One point that didn’t make it into the outline for yesterday’s sermon, but which came out in the sermon (somewhat) was the interesting contrast in the first 12 verses between Job who is the greatest of the “sons of east” and the “sons of God.” For all of Job’s greatness and perfection, he is not among the assembled sons of God. He’s a son of the East and not a son of God (or so it seems).
Related to that: there are a number of parallels between Job and Adam in the opening chapters of Job. One I only noticed recently is that Job is in the “east” which is of course where the garden was planted, in the east of Eden. However, as I’ve thought about it more, I wonder if the emphasis is more post-Fall. That is, when Adam and Eve were exiled, they were exiled to the east, as witnessed by the two cherubim (sons of God) guarding the presence of God with their flaming sword at the east end of the garden.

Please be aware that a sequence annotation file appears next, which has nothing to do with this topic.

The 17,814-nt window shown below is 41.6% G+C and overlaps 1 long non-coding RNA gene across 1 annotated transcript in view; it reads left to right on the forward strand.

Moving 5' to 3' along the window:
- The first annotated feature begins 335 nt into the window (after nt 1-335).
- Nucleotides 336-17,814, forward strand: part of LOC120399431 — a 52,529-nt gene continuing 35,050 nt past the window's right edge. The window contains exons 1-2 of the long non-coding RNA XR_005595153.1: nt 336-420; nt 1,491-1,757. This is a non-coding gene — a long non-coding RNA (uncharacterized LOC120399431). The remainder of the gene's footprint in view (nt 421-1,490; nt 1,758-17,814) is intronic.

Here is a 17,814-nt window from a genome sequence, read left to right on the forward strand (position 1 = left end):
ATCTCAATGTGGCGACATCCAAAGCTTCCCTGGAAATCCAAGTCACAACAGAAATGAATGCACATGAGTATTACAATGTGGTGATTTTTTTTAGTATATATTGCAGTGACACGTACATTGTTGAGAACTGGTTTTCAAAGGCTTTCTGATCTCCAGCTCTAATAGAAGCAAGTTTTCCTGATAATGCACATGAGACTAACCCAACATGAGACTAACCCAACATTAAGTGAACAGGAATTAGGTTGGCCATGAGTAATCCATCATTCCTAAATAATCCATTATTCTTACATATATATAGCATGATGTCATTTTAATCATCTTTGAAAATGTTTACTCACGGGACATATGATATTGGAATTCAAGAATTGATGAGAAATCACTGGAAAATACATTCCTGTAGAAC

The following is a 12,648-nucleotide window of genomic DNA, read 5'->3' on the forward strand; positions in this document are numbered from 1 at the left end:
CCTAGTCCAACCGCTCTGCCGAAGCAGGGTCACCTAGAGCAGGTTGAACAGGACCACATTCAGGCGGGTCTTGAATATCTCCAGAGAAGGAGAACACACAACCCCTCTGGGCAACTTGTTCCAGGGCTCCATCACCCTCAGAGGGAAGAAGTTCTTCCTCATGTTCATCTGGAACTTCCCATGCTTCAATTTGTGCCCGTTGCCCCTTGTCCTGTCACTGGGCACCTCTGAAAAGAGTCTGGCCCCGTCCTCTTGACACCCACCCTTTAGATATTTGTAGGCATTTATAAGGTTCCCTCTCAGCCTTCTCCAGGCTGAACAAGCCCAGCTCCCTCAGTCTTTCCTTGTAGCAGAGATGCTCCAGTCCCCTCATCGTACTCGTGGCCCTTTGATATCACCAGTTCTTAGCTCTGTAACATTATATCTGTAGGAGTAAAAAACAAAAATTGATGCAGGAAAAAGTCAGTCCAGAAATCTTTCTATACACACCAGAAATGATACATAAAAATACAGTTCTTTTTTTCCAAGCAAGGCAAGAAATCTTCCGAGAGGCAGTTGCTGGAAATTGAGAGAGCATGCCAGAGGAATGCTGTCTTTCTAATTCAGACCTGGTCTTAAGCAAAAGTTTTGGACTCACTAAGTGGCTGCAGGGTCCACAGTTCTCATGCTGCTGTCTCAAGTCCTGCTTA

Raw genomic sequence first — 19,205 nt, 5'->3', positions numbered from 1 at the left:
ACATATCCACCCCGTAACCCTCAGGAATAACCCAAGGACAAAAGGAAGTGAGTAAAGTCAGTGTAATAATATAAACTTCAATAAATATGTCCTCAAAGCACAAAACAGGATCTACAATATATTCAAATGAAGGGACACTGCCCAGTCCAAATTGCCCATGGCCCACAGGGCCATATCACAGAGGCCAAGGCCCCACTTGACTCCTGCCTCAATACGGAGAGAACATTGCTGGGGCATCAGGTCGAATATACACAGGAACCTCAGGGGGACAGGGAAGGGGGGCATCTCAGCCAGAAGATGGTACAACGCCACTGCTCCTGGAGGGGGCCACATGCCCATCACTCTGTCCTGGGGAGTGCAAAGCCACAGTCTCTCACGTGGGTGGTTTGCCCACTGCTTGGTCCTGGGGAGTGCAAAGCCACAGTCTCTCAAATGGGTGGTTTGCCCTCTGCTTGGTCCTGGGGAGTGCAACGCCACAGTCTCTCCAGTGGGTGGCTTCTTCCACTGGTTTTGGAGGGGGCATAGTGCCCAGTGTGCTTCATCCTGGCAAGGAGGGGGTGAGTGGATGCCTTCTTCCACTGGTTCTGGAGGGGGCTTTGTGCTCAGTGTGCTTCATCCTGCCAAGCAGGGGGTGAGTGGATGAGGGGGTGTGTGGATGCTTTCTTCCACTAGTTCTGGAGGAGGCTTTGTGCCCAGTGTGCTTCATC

So while Job is this new Adam, he also finds himself outside of the courtroom of Yahweh, exiled to the East. And though he is the greatest of all the “sons of the east,” he is still not a “son of God,” a member of the counsels of Yahweh. At the beginning of the story, Job has not yet been (re)admitted to the garden-presence of the Lord.
I have not thought much about this and so I am not sure what I think of that but to continue in this thought- Satan was in God’s court talking to Him about what to do with Job.
Jason Farley says
Perhaps, like the book of revelation, You have man restored and replacing the angels?
Right, Jason, I think something like that is going on. And the really cool thing is that Job is a gentile.
Gabe, your point about Satan is also important. At the end of Job, it is Job speaking to God on behalf of his friends, and Satan is gone. The Accuser has been replaced by an Advocate.
Matthew N. Petersen says
Also, regarding Jason’s point, the angelic accuser is replaced by human accusers.